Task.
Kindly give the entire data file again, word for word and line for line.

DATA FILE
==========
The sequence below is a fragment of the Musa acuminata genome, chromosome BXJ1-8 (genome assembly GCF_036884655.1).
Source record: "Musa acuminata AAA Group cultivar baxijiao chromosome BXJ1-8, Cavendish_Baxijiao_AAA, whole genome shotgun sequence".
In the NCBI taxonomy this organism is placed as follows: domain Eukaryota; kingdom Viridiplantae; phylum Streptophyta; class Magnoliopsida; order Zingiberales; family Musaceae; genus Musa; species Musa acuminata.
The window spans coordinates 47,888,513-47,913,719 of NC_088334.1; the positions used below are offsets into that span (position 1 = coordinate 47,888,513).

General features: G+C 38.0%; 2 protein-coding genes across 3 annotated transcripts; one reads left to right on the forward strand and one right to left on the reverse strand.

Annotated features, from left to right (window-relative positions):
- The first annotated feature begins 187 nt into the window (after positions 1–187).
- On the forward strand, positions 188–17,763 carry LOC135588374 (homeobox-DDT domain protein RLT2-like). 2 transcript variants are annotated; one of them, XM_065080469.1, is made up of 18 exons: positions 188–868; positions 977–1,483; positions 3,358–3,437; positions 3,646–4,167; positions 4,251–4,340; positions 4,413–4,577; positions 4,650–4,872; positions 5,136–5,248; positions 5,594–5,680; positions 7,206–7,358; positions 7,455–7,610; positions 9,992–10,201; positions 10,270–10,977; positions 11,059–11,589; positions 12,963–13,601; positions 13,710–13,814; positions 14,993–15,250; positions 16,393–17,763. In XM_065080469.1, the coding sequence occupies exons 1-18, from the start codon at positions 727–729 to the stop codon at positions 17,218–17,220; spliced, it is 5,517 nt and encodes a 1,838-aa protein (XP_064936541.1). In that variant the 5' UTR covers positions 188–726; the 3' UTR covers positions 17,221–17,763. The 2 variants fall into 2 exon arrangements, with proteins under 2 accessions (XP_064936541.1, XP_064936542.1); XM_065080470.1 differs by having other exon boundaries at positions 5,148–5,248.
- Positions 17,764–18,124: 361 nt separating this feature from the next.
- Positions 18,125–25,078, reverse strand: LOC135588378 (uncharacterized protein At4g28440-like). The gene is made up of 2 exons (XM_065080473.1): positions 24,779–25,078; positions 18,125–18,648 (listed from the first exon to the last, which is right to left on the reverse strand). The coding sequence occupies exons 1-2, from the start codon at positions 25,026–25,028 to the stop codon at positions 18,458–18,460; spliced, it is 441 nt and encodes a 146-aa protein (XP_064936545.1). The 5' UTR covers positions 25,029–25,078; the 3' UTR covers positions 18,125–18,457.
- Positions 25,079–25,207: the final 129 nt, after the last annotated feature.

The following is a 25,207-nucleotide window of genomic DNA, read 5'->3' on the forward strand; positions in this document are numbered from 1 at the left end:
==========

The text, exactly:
The sequence below is a fragment of the Musa acuminata genome, chromosome BXJ1-8 (genome assembly GCF_036884655.1).
Source record: "Musa acuminata AAA Group cultivar baxijiao chromosome BXJ1-8, Cavendish_Baxijiao_AAA, whole genome shotgun sequence".
In the NCBI taxonomy this organism is placed as follows: domain Eukaryota; kingdom Viridiplantae; phylum Streptophyta; class Magnoliopsida; order Zingiberales; family Musaceae; genus Musa; species Musa acuminata.
The window spans coordinates 47,888,513-47,913,719 of NC_088334.1; the positions used below are offsets into that span (position 1 = coordinate 47,888,513).

General features: G+C 38.0%; 2 protein-coding genes across 3 annotated transcripts; one reads left to right on the forward strand and one right to left on the reverse strand.

Annotated features, from left to right (window-relative positions):
- The first annotated feature begins 187 nt into the window (after positions 1–187).
- On the forward strand, positions 188–17,763 carry LOC135588374 (homeobox-DDT domain protein RLT2-like). 2 transcript variants are annotated; one of them, XM_065080469.1, is made up of 18 exons: positions 188–868; positions 977–1,483; positions 3,358–3,437; positions 3,646–4,167; positions 4,251–4,340; positions 4,413–4,577; positions 4,650–4,872; positions 5,136–5,248; positions 5,594–5,680; positions 7,206–7,358; positions 7,455–7,610; positions 9,992–10,201; positions 10,270–10,977; positions 11,059–11,589; positions 12,963–13,601; positions 13,710–13,814; positions 14,993–15,250; positions 16,393–17,763. In XM_065080469.1, the coding sequence occupies exons 1-18, from the start codon at positions 727–729 to the stop codon at positions 17,218–17,220; spliced, it is 5,517 nt and encodes a 1,838-aa protein (XP_064936541.1). In that variant the 5' UTR covers positions 188–726; the 3' UTR covers positions 17,221–17,763. The 2 variants fall into 2 exon arrangements, with proteins under 2 accessions (XP_064936541.1, XP_064936542.1); XM_065080470.1 differs by having other exon boundaries at positions 5,148–5,248.
- Positions 17,764–18,124: 361 nt separating this feature from the next.
- Positions 18,125–25,078, reverse strand: LOC135588378 (uncharacterized protein At4g28440-like). The gene is made up of 2 exons (XM_065080473.1): positions 24,779–25,078; positions 18,125–18,648 (listed from the first exon to the last, which is right to left on the reverse strand). The coding sequence occupies exons 1-2, from the start codon at positions 25,026–25,028 to the stop codon at positions 18,458–18,460; spliced, it is 441 nt and encodes a 146-aa protein (XP_064936545.1). The 5' UTR covers positions 25,029–25,078; the 3' UTR covers positions 18,125–18,457.
- Positions 25,079–25,207: the final 129 nt, after the last annotated feature.

The following is a 25,207-nucleotide window of genomic DNA, read 5'->3' on the forward strand; positions in this document are numbered from 1 at the left end: